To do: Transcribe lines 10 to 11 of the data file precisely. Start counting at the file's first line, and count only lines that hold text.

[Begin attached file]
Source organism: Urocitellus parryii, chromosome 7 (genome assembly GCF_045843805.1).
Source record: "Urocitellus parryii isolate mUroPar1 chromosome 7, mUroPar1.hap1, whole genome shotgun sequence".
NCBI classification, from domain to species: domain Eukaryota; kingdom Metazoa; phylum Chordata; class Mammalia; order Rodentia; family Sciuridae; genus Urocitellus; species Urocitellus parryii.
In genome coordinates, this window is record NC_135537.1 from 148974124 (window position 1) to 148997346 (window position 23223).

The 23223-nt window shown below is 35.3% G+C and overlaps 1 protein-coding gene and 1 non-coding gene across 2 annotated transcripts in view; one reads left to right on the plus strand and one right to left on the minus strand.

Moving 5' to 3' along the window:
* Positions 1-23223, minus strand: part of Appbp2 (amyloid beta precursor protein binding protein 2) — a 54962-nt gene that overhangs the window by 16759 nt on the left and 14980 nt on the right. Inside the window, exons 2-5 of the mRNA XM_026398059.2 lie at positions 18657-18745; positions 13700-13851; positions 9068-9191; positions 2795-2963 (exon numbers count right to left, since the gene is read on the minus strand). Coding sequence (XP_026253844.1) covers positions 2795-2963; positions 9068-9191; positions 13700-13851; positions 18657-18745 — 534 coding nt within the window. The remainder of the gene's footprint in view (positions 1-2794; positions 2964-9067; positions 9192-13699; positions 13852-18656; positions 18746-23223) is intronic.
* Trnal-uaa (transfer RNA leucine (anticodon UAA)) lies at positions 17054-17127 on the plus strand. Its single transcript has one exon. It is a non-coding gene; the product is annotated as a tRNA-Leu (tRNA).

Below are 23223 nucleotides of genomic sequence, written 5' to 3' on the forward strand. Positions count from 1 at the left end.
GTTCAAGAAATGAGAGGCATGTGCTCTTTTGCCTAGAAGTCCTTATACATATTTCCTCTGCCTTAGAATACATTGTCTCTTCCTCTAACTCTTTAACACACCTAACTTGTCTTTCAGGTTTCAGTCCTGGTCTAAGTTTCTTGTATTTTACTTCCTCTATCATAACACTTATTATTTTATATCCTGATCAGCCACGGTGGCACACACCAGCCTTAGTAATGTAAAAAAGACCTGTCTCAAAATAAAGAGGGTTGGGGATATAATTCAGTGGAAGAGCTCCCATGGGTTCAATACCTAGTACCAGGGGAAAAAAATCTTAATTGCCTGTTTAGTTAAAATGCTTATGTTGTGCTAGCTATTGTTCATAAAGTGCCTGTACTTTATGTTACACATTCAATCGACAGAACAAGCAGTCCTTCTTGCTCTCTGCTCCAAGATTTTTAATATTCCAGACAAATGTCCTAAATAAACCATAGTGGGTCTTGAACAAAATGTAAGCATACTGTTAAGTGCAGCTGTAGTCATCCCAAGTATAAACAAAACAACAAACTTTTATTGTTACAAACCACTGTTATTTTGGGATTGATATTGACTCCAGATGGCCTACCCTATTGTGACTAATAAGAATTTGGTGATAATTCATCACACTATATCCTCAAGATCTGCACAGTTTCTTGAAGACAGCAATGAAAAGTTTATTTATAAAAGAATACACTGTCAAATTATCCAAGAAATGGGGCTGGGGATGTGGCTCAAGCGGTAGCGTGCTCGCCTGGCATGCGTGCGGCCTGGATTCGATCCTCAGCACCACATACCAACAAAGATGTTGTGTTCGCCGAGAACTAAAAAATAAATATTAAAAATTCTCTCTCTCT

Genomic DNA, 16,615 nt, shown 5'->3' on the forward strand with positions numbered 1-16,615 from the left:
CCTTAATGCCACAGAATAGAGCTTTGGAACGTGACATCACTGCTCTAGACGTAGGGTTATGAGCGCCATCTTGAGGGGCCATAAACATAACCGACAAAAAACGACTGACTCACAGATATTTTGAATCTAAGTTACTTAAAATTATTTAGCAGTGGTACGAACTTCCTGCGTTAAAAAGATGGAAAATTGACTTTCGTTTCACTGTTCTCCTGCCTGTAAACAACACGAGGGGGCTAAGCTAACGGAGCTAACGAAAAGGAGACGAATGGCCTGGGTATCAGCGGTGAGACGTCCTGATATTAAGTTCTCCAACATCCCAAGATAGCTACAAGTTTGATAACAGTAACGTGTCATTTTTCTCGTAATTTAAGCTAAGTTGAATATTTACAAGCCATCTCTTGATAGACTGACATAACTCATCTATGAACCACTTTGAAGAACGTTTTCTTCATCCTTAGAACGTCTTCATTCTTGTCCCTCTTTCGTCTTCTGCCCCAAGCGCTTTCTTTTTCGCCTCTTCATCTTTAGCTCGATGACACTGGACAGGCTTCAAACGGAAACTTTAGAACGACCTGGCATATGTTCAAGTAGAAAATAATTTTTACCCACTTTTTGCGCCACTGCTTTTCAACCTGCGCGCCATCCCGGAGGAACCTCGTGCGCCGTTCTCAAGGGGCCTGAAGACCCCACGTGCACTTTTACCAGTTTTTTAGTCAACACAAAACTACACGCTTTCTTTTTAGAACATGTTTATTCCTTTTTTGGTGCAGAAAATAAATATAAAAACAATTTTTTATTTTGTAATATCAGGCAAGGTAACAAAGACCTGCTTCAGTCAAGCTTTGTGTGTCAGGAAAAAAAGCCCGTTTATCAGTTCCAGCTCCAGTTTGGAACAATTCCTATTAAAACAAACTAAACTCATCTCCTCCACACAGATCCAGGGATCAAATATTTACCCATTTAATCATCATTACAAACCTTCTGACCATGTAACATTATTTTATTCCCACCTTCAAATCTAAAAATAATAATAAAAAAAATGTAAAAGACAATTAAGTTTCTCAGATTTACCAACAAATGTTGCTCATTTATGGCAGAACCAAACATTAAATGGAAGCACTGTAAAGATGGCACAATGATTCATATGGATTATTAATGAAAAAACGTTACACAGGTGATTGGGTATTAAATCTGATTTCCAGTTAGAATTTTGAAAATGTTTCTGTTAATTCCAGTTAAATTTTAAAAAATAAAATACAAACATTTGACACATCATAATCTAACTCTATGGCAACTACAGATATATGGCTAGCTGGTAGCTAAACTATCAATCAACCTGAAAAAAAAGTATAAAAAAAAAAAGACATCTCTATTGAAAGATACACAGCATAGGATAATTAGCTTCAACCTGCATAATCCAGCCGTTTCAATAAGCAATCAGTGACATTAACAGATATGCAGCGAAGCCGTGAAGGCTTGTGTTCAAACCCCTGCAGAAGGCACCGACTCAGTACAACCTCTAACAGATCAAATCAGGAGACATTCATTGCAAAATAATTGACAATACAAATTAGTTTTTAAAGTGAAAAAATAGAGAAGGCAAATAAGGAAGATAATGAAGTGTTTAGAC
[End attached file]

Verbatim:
GTTCAAGAAATGAGAGGCATGTGCTCTTTTGCCTAGAAGTCCTTATACATATTTCCTCTGCCTTAGAATACATTGTCTCTTCCTCTAACTCTTTAACACACCTAACTTGTCTTTCAGGTTTCAGTCCTGGTCTAAGTTTCTTGTATTTTACTTCCTCTATCATAACACTTATTATTTTATATCCTGATCAGCCACGGTGGCACACACCAGCCTTAGTAATGTAAAAAAGACCTGTCTCAAAATAAAGAGGGTTGGGGATATAATTCAGTGGAAGAGCTCCCATGGGTTCAATACCTAGTACCAGGGGAAAAAAATCTTAATTGCCTGTTTAGTTAAAATGCTTATGTTGTGCTAGCTATTGTTCATAAAGTGCCTGTACTTTATGTTACACATTCAATCGACAGAACAAGCAGTCCTTCTTGCTCTCTGCTCCAAGATTTTTAATATTCCAGACAAATGTCCTAAATAAACCATAGTGGGTCTTGAACAAAATGTAAGCATACTGTTAAGTGCAGCTGTAGTCATCCCAAGTATAAACAAAACAACAAACTTTTATTGTTACAAACCACTGTTATTTTGGGATTGATATTGACTCCAGATGGCCTACCCTATTGTGACTAATAAGAATTTGGTGATAATTCATCACACTATATCCTCAAGATCTGCACAGTTTCTTGAAGACAGCAATGAAAAGTTTATTTATAAAAGAATACACTGTCAAATTATCCAAGAAATGGGGCTGGGGATGTGGCTCAAGCGGTAGCGTGCTCGCCTGGCATGCGTGCGGCCTGGATTCGATCCTCAGCACCACATACCAACAAAGATGTTGTGTTCGCCGAGAACTAAAAAATAAATATTAAAAATTCTCTCTCTCT

Genomic DNA, 16,615 nt, shown 5'->3' on the forward strand with positions numbered 1-16,615 from the left: